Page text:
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May 23, 2013 / Leslie

Review – Audiobook: Trauma Farm by Brian Brett

Trauma Farm by Brian BrettTrauma Farm:
A Rebel History of Rural Life
by Brian Brett
Narrated by Michael Puttonen

Genre: Memoir
Publisher: Post Hypnotic Press
Publish Date: March 8, 2013
Format: Audio, 11 hours | 46 minutes
Audio Listening Level: Easy
Rating: 4 of 5

Publisher’s Synopsis:

Brian Brett’s farm on Salt Spring Island is affectionately known as Trauma Farm. There, he raises chickens, pigs, cows, sheep, and goats, tends an extensive orchard and vegetable garden, concocts fabulous meals from the bounties of the farm, and has various misadventures.

Underlain with deep knowledge of biology and botany, this erudite, witty, and passionate book is an unforgettable portrait of the issues all farms face in this age of industrialization and homogenization.

My Thoughts:

In this informative and often humorous memoir Brett demonstrates that his love for the farm is what keeps him going day after day. Along with his wife, Sharon, who also works as a nurse, they operate the small 10-acre farm on Salt Spring Island near Vancouver, BC.

There’s so much packed into this book about life on the farm I’m not sure where to begin. There’s the relationship with animals, the plants, the land and the history. And then there are the problems facing the modern-day small farm and all the exasperating government regulations. Brett does spend a fair amount of time railing against many of the complex rules the small farmer has to contend with, but in his defense, he does have a point. The safety issues that plague corporate farming are caused by the very industry itself. To apply the same standard to family farms is overkill and unnecessarily costly.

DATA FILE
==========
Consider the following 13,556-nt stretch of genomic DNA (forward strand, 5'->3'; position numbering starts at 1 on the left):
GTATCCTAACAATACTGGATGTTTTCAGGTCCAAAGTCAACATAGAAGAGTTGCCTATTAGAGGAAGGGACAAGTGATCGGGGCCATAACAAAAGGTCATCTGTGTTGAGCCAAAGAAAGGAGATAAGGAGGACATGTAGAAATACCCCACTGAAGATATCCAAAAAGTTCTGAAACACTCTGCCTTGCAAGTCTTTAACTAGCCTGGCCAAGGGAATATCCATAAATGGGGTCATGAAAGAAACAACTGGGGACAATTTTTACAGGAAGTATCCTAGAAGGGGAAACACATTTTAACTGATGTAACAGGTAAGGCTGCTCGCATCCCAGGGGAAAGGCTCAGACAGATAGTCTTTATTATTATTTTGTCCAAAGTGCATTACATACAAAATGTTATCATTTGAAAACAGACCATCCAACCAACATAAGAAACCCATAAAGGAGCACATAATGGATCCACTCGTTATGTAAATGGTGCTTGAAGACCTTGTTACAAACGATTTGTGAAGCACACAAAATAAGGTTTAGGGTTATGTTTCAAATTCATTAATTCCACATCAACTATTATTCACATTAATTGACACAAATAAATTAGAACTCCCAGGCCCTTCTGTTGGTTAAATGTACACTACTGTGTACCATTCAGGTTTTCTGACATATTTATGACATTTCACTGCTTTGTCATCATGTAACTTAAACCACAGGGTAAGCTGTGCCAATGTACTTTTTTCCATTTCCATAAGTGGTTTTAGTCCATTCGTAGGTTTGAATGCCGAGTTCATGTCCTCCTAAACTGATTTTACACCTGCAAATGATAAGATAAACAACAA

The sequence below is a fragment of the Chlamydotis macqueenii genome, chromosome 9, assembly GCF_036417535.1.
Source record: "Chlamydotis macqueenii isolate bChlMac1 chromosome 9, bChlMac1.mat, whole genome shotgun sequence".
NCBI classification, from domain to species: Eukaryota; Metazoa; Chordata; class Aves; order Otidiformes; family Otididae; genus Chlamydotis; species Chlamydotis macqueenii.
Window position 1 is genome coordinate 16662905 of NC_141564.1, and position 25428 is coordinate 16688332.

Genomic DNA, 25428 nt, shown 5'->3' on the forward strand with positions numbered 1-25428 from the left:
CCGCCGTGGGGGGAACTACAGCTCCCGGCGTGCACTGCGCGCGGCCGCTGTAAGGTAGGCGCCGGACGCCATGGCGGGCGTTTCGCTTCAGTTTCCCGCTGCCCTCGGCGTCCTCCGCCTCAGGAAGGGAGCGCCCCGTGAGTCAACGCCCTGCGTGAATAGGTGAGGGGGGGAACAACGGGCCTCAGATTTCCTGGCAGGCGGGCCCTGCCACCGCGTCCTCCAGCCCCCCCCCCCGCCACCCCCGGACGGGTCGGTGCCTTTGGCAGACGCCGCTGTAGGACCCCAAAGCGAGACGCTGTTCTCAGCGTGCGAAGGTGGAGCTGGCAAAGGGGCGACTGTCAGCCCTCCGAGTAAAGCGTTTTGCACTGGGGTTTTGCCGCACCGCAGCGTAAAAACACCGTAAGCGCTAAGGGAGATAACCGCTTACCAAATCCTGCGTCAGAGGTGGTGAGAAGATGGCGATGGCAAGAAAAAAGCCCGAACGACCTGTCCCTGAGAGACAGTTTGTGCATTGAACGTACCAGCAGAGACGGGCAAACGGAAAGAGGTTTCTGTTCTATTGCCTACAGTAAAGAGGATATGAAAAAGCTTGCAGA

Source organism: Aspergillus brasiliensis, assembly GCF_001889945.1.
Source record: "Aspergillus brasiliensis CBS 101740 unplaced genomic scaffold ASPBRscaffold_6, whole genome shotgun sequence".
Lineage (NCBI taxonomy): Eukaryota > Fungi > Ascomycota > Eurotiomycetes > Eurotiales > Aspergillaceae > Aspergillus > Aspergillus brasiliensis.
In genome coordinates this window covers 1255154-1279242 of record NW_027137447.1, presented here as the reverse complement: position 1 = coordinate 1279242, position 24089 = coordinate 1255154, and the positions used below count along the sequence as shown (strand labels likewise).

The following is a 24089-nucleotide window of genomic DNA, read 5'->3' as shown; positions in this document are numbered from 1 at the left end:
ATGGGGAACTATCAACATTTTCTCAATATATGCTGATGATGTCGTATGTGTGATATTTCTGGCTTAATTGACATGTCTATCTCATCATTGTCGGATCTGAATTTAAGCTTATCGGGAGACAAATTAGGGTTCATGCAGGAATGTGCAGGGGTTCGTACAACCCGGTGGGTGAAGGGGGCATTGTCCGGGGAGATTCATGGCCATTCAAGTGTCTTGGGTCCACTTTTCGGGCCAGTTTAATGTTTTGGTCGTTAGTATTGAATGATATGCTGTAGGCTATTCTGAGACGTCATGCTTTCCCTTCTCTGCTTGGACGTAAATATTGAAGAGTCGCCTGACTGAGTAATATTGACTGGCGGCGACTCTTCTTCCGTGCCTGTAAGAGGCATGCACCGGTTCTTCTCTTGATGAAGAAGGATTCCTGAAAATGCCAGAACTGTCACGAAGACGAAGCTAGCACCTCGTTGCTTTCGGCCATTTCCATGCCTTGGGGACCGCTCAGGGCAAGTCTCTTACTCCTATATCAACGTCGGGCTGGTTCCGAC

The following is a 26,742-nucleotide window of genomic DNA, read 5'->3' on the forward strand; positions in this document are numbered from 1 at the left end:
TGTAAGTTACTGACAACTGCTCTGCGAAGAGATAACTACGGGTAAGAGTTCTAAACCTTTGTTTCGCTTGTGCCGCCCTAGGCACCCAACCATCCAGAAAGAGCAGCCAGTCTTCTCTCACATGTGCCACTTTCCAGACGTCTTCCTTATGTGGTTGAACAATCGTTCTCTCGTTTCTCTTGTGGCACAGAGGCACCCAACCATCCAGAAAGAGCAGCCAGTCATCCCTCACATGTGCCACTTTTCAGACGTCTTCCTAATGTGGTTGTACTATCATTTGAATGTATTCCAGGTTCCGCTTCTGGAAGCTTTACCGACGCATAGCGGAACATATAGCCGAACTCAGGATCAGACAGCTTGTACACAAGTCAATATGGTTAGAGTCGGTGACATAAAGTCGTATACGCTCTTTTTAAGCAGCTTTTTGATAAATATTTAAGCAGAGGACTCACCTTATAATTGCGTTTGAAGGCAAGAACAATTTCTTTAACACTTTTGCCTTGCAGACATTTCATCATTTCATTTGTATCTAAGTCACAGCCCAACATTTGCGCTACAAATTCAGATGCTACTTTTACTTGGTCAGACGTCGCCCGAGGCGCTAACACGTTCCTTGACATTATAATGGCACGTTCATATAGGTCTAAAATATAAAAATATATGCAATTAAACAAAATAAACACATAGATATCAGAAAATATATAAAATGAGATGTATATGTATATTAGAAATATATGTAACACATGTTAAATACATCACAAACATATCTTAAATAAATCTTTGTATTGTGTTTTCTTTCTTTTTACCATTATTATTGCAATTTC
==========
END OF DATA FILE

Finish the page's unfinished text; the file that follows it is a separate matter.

For years I’ve had a vegetable garden in my backyard and know the pleasure of growing and eating my own food. I bring bunches of herbs and bags of green beans, tomatoes, cucumbers, and the prolific zucchini to friends and family who often refer to me as “the farmer”. I’ve always thought it would be fun to live on a small farm, but after reading Brett’s memoir I realize I have a romanticized idea of what that would involve. In reality it is an endless amount of work with little financial reward but a huge amount of personal satisfaction.

I listened to the audio while working in the garden. At almost 12 hours, it went by quickly. I didn’t realize it was that long until I was writing the review. This was the kind of book that was easy to get lost in and the time flew by. The narration was performed by Michael Puttonen who used a folksy, friendly, but at times a little too sing-songy voice when speaking about life on the farm, but then seamlessly switching to a more serious tone when talking about the impacts of corporate farming and government regulations.

Overall, an interesting look at life on a small farm presented in an entertaining and highly readable manner.

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Source: Review copy
© 2013 Under My Apple Tree. All rights reserved.

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4 Comments

Leave a Comment
  1. BarkLessWagMore (@FMMFC) / May 23 2013 9:24 am

    This sounds so interesting! I long for a small farm but in reality I know I’m too lazy to do all of the work involved 😉 Great review, I’ve just added this one to my audible WL.

    Like

  2. BermudaOnion / May 23 2013 10:19 am

    Memoirs are one of my favorite genres to listen to. I find first person works really well on audio for me. This sounds like a book I’d love.

    Like

  3. Suko / May 23 2013 11:59 am

    This sounds like a terrific audio book, Leslie. How wonderful that you grow a lot of your own vegetables! A larger farm would entail a ton of work so it would definitely need to be a labor of love.

    Like

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